The change was complex, thorough and involved a large number of staff. However, if one development were to be selected as typical and demonstrative of a university parting company with its age old objective, it might be the demand for stated “learning objectives”. While “learning” itself suggests the thoughtful, critical, creative aspect of a university education, a “learning objective” suggests the acquisition of a skill. At that point the desire to measure, to gather information was changing the role of the university.

Depressing as it is to consider, there may be no way back. It is worth bearing in mind that quite large numbers of people earn a living from all this and any attempt by one organisation to reform will be resisted, characterised as backward and eccentric. On the other hand, as a whole it is unsustainable. What an organisation (in this case a university) might seek to do is return salaries, staffing, structures etc. to those pertaining at a chosen time in the past. Apart from the shock to the system, the pay cuts and the numbers made redundant or demoted, the choice of date would be difficult and critical. Choose too late a date and the roots of the problem might be left intact. Choose too early a date and there’s a risk of going back too far in the history of ICT, thereby stripping a university of its ability to operate legitimate, up-to-date systems. One thing is certain: there can be no reform if the problem is understood as simple commercialism.

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A news report in Saturday’s Irish Times has prompted me to return to the question of schools having a religious ethos *. While of course this applies to all religious schools in Ireland, the campaign in favour of fostering ethos ** is led by the Catholic Church.

The difficulty with addressing “ethos” is that it is never clear what is meant. If it means that any doctrine can be taught to children as long as it is said to be a feature of a religion, then ethos must be rejected. No responsible citizen would approve a rule saying that anything can be taught to a child as long as it is cloaked in religion. That would be a parody of religious tolerance.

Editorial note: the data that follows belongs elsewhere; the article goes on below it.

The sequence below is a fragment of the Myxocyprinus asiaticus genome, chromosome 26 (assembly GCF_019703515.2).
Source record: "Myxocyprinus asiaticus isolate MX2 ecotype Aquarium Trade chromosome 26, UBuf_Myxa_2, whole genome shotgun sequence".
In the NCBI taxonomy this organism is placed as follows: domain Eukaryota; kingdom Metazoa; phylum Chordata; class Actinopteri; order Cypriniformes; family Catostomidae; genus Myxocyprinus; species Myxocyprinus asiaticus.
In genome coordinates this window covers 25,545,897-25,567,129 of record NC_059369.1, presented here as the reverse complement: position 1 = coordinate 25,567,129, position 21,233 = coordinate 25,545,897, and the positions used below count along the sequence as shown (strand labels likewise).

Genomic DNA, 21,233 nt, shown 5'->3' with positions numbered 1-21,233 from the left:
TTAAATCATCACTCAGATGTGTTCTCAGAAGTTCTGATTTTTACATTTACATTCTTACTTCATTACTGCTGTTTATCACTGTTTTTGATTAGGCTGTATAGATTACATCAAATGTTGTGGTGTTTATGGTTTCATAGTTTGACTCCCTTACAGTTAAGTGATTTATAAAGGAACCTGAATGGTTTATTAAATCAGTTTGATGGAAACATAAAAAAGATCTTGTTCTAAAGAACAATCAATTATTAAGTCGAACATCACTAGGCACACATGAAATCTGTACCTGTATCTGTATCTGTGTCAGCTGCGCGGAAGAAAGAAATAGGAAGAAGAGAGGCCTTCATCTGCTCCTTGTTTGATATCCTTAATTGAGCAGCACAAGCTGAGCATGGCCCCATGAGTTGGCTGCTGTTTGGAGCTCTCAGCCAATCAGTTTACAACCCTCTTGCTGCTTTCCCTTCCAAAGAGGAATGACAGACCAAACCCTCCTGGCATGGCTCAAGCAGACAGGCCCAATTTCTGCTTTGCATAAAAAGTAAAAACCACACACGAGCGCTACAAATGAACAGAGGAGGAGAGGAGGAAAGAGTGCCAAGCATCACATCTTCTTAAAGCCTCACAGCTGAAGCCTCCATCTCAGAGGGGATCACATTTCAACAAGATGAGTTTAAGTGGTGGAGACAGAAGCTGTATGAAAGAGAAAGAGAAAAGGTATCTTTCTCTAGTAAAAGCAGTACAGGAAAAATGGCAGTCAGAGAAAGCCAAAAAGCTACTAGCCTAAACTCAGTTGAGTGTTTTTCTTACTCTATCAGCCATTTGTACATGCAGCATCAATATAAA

In the short newspaper report a number of features of ethos – or more accurately Catholic ethos – appear. It is surprising, however, that no doctrines which appear regularly in public controversy are mentioned.

This news report suggests i) that teaching the existence of God and life after death is now threatened, ii) that if religious education is removed from the “public sphere” it could develop “in a more fundamentalist way”, and iii) that religious education is a part of the humanities and like other “creative subjects” is threatened by vocational/professional training as opposed to education.

Looking at these in order, it should be said at the outset that while there are those who oppose teaching about God and an afterlife to children – and they offer cogent argument against it – it doesn’t cause anything like the concern about teaching contentious opinion as fact. Ireland is a free and open society in which anyone may argue. However, teaching young children and arguing one’s case are entirely separate activities. All Irish children should be protected from noxious opinion presented as truth to be learned. To be blunt, any Catholic can and should argue the Church’s position on homosexuality, gay marriage, contraception, abortion etc. but all children must be protected from being taught those arguments as fact. It hardly needs to be added that this applies to all other religions which might want to teach in such a way.***

On the second point, it is accepted that there are many religious people who fear that their ordinary decency is threatened by extremists who wish to portray a particular understanding as the real or only interpretation. However, the fears of decent people for the future of their religion cannot be relieved at the expense of children.

The third point wants to pitch religious teaching in the camp of creative thought. It is true that religion and religious thinkers have contributed to the development, spread and maintenance of humane, decent values but to go on then to suggest that teaching a fixed doctrine to children is compatible with open debate and creative thinking is self-serving.